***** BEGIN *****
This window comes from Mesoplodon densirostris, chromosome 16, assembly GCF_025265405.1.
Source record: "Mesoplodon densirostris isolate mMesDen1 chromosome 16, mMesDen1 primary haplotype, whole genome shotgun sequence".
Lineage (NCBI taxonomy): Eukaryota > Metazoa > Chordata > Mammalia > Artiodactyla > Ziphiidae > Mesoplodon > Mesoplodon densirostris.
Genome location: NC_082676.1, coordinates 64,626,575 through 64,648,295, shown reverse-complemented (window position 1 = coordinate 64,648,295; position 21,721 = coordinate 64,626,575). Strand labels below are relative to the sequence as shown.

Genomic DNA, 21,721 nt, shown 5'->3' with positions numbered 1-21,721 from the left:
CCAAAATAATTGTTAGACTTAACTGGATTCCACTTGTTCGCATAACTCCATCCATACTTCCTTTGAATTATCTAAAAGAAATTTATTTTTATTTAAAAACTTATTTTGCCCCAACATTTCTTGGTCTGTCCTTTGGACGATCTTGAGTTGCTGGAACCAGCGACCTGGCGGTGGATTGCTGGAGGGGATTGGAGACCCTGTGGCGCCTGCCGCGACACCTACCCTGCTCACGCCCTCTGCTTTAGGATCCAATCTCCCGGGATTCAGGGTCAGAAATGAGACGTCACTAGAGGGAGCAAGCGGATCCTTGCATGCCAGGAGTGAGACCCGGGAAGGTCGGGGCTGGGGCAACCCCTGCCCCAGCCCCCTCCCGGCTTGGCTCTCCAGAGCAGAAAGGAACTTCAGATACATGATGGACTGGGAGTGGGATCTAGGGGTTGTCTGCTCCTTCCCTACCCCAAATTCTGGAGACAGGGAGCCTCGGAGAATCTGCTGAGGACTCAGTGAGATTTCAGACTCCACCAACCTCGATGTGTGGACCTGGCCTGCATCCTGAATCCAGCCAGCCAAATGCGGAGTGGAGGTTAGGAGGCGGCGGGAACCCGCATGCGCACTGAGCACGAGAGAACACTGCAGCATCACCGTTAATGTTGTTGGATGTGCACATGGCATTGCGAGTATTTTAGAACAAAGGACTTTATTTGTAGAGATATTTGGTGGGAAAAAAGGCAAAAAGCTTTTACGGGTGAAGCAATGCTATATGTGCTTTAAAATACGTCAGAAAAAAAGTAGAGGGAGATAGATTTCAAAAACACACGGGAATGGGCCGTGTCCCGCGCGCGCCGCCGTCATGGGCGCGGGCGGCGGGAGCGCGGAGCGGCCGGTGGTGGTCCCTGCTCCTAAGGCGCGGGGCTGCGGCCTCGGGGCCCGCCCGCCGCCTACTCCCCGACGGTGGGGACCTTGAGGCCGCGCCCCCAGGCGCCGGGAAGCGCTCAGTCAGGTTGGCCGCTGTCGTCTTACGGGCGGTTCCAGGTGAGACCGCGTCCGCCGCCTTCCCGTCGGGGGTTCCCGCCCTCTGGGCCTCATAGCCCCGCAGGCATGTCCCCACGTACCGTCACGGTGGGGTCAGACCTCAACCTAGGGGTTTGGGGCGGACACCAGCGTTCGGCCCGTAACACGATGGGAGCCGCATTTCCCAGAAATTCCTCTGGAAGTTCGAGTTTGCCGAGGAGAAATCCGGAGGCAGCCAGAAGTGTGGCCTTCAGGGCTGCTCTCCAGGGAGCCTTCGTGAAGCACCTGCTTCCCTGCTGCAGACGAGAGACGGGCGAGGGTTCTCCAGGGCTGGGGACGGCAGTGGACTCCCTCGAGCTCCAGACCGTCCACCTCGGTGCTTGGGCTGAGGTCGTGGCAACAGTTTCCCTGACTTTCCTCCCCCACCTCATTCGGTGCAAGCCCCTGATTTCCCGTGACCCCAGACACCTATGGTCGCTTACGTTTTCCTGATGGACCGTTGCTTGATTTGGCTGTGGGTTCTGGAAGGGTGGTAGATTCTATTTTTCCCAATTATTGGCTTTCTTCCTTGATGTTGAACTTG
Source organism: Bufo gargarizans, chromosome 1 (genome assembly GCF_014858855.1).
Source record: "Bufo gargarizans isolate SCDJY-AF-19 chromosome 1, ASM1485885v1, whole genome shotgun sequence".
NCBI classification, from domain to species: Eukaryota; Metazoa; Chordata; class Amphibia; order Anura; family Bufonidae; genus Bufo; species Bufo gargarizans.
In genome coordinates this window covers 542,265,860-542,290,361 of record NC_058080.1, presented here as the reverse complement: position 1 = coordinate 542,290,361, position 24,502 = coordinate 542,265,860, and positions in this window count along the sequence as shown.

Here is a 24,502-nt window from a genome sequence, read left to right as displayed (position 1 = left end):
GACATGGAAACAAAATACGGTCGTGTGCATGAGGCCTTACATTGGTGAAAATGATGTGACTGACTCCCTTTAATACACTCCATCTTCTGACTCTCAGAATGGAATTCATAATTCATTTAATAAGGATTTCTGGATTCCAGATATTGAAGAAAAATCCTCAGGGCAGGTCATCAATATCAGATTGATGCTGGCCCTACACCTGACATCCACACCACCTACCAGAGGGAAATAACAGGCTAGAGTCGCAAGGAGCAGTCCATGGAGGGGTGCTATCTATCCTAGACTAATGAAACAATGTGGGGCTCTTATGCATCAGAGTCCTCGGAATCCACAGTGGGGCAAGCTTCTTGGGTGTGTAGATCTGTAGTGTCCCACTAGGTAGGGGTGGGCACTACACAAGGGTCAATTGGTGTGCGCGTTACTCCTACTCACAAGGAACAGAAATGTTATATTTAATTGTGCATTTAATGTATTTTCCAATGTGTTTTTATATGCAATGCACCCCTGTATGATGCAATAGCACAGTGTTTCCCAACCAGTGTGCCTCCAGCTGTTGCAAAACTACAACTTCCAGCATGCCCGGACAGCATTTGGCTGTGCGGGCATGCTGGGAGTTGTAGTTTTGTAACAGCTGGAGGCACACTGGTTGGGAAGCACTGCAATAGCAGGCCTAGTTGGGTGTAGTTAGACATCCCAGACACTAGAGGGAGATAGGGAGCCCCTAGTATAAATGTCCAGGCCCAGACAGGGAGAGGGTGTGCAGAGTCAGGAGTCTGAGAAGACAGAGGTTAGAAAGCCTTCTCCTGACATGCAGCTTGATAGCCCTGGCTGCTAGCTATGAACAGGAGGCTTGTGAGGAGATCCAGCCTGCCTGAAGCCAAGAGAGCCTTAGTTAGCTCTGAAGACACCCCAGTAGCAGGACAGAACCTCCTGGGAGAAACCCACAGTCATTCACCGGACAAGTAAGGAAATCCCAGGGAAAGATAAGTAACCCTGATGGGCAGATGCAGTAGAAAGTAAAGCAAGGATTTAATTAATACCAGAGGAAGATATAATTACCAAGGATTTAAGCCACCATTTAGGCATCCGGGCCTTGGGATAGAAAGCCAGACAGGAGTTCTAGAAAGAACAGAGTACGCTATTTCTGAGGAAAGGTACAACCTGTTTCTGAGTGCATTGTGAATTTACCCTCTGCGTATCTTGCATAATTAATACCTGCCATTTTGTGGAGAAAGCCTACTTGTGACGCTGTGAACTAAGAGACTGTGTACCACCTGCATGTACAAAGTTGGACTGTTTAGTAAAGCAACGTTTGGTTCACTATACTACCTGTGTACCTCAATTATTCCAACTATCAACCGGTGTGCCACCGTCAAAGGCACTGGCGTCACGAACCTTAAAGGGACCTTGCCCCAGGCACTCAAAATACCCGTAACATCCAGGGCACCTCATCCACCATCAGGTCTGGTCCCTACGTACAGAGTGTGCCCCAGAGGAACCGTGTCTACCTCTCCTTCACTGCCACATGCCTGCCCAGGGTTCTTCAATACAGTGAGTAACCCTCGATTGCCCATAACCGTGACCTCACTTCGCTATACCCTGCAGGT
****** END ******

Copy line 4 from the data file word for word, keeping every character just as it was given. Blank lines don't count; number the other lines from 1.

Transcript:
Genome location: NC_082676.1, coordinates 64,626,575 through 64,648,295, shown reverse-complemented (window position 1 = coordinate 64,648,295; position 21,721 = coordinate 64,626,575). Strand labels below are relative to the sequence as shown.